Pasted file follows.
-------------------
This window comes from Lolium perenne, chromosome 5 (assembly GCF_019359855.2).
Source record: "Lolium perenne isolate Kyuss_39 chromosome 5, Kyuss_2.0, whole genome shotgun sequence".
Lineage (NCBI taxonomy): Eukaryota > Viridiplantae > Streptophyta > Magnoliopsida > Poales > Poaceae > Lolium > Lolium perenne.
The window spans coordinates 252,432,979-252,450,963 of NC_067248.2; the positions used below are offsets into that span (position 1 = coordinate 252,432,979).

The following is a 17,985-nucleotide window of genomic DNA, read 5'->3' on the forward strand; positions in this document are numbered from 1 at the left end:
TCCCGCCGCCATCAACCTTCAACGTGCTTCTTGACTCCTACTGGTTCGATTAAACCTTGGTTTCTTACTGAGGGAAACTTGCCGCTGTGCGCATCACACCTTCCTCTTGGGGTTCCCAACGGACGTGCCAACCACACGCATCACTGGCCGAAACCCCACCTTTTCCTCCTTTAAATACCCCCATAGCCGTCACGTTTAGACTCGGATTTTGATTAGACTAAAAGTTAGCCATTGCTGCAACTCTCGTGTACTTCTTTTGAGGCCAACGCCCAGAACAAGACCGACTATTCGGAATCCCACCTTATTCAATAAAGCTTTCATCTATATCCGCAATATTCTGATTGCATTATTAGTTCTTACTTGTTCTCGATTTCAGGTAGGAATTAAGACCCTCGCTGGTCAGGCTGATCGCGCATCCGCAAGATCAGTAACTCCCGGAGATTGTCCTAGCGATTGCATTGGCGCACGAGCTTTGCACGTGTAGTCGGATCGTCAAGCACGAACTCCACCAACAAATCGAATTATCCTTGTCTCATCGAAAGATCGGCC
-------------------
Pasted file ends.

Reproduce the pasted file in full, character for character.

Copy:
This window comes from Lolium perenne, chromosome 5 (assembly GCF_019359855.2).
Source record: "Lolium perenne isolate Kyuss_39 chromosome 5, Kyuss_2.0, whole genome shotgun sequence".
Lineage (NCBI taxonomy): Eukaryota > Viridiplantae > Streptophyta > Magnoliopsida > Poales > Poaceae > Lolium > Lolium perenne.
The window spans coordinates 252,432,979-252,450,963 of NC_067248.2; the positions used below are offsets into that span (position 1 = coordinate 252,432,979).

The following is a 17,985-nucleotide window of genomic DNA, read 5'->3' on the forward strand; positions in this document are numbered from 1 at the left end:
TCCCGCCGCCATCAACCTTCAACGTGCTTCTTGACTCCTACTGGTTCGATTAAACCTTGGTTTCTTACTGAGGGAAACTTGCCGCTGTGCGCATCACACCTTCCTCTTGGGGTTCCCAACGGACGTGCCAACCACACGCATCACTGGCCGAAACCCCACCTTTTCCTCCTTTAAATACCCCCATAGCCGTCACGTTTAGACTCGGATTTTGATTAGACTAAAAGTTAGCCATTGCTGCAACTCTCGTGTACTTCTTTTGAGGCCAACGCCCAGAACAAGACCGACTATTCGGAATCCCACCTTATTCAATAAAGCTTTCATCTATATCCGCAATATTCTGATTGCATTATTAGTTCTTACTTGTTCTCGATTTCAGGTAGGAATTAAGACCCTCGCTGGTCAGGCTGATCGCGCATCCGCAAGATCAGTAACTCCCGGAGATTGTCCTAGCGATTGCATTGGCGCACGAGCTTTGCACGTGTAGTCGGATCGTCAAGCACGAACTCCACCAACAAATCGAATTATCCTTGTCTCATCGAAAGATCGGCC